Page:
[Mandala by Clare Goodwin]

An Introduction to Centering - Disidentification
by John W. Cullen

This is an introduction to a very basic psychosynthesis exercise that builds on the observer exercise. There are several necessary steps. First, sit comfortably and relax the body, keeping your arms and legs uncrossed to symbolize bodily your openness. Do not slouch down as there may be a tendency to fall asleep. Try to sit relatively straight without being rigid, and put your body in a position of relaxed alertness.

The next step is called disidentification. The idea is that you have a body. It is a very precious instrument, but you are not your body. You are more than your body. If you think that you are your body, then when your body changes, you lose your identity. The process of disidentification and identification goes on automatically throughout life often with painful consequences. Psychosynthesis teaches us that we can control this process and be in charge of our identities. We can participate in our own evolution by practicing disidentification.

The next step is disidentification from your emotions. Our language tends to reinforce emotional identification. I am angry. I am afraid, etc. You do have emotions, and they can overcome you with their intensity, but they are not you. They are constantly changing, but you remain. This can be a most significant management tool. As you are able to disidentify from your emotions, you are more able to experience your own center.

Disidentification is not suppression but a recognition that you have these emotions, but you can choose how you wish to express them. This is different from the normal management attitude of repression of emotions. From the centered position you can observe your emotions, consider the alternatives and express ourselves appropriately. There is a great sense of power associated with this experience. This is not the usual form of power where you control others or suppress yourself but a sense of power of the self who is in charge. One is no longer victim of someone pushing your button.

The next step involves disidentification from the mind. For many managers this is the most difficult step. Our minds have been very available to us. Our ideas are so important that we tend to believe that we are our minds. Any assault upon our ideas is seen to be an assault on us. For people who have not experienced their own mind, this can be a valuable identification. As many people are identified with their emotions, a step in growth for them is to begin to identify with their minds. At the level of management that we are dealing with, where the mind is well developed, the next step in growth will be to disidentify from the mind and identify with the personal self. The mind has been in charge, and now it is time to tell it who is the boss. "I affirm that I have a mind, but I am more than my mind. I value it. I use it. I can choose to think the way that I wish to think. I am not ruled by my ideas about life, but I keep an open mind, integrating new awarenesses about reality when they conflict with familiar long-held beliefs. I can let go of old ideas if they become limiting or inaccurate in the light of new experience."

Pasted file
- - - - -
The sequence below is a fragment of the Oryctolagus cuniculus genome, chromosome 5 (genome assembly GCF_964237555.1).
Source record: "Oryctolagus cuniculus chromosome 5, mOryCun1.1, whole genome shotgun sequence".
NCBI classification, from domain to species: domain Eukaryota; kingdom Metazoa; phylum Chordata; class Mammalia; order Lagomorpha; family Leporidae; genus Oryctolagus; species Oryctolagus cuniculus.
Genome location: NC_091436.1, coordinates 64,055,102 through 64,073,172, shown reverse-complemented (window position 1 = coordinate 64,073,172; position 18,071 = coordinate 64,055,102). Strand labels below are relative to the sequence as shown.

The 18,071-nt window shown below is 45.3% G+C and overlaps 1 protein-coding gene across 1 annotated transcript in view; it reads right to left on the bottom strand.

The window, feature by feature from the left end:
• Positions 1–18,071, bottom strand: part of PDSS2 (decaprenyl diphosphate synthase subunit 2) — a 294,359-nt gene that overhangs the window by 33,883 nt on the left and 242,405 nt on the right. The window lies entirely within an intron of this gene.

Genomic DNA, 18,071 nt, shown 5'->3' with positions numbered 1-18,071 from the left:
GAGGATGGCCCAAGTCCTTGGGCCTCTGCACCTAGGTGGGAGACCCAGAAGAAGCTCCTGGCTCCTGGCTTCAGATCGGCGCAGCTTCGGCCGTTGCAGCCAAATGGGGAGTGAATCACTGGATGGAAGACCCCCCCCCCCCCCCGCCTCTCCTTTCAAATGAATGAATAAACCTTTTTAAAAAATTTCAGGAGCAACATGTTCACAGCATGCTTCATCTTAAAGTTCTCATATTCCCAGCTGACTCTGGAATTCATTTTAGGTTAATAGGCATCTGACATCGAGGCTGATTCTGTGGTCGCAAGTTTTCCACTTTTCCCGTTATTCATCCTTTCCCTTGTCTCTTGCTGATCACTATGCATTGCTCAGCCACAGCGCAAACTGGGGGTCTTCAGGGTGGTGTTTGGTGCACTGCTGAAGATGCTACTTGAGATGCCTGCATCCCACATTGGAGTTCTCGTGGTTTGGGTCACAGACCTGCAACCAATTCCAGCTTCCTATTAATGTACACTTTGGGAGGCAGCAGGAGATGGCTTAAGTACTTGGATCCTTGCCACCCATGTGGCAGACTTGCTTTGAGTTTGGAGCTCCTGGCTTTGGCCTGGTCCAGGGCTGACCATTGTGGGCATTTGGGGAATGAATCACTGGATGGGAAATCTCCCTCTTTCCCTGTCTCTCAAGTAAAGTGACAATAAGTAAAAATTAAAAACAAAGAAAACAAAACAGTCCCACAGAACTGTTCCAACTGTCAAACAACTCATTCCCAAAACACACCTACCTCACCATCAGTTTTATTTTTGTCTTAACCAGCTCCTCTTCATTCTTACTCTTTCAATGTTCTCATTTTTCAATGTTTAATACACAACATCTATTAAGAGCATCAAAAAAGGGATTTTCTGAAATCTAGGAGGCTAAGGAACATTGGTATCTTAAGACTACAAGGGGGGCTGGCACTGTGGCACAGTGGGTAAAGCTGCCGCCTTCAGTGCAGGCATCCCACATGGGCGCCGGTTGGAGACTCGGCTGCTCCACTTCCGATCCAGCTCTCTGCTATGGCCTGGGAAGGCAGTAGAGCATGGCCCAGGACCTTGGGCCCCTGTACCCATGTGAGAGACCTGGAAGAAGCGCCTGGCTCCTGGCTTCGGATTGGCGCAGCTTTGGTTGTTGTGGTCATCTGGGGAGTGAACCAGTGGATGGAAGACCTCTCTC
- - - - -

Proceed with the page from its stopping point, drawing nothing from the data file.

As we complete this process of disidentification, we begin to identify with the personal self. We experience our self--our own center. Surrounding you are your instruments for functioning in the world. We choose our actions, our feelings, our thoughts. This is the essence of personal psychosynthesis, and a major trait of the self-actualizer.

Centering Exercise
Take the time to center yourself and focus in. We will do this basic psychosynthesis exercise. Quiet yourself and sit in a comfortable position. Close your eyes. You are going to disidentify, stepping back from the various parts of yourself in order to get to the center--the personal self--the observer that is beyond any of your individual parts. This self is the integrative factor that coordinates all aspects of the personality. So just step away from the parts starting with the body.

I have a body, but I am more than my body. I am the one who is aware: the self, the center. My body may be rested or tired, active or inactive, but I remain the same, the observer at the center of all my experience. I am aware of my body, but I am more than my body.

I have emotions, but I am more than my emotions. Whether I feel excited or dull, I recognize that I am not changing. I have emotions, but I am more than my emotions.

I have an intellect, but I am more than my intellect. Regardless of my thoughts and regardless of how my beliefs have changed over the years, I remain the one who is aware, the one who chooses--the one who directs my thinking process. I have an intellect, but I am more than that.

I am a center of pure awareness. I am the one who chooses. I am the self.

Through the process of disidentification you become more and more your own manager. You find yourself becoming more free from concerns about the expectations or judgments of other people. The self is the inner director.

Another effect of disidentification is the development of a discrimination between being centered versus being off center. Most people cannot do this because they do not have the experience of being centered. As you begin to experience being centered, there is a tendency to experience a sense of permanence. At the center there is stability. Even though the environment is changing you are identified in that stable center.

URL= http://two.not2.org/psychosynthesis/exer/ctr-di.htm
Last revised: November 18, 2004.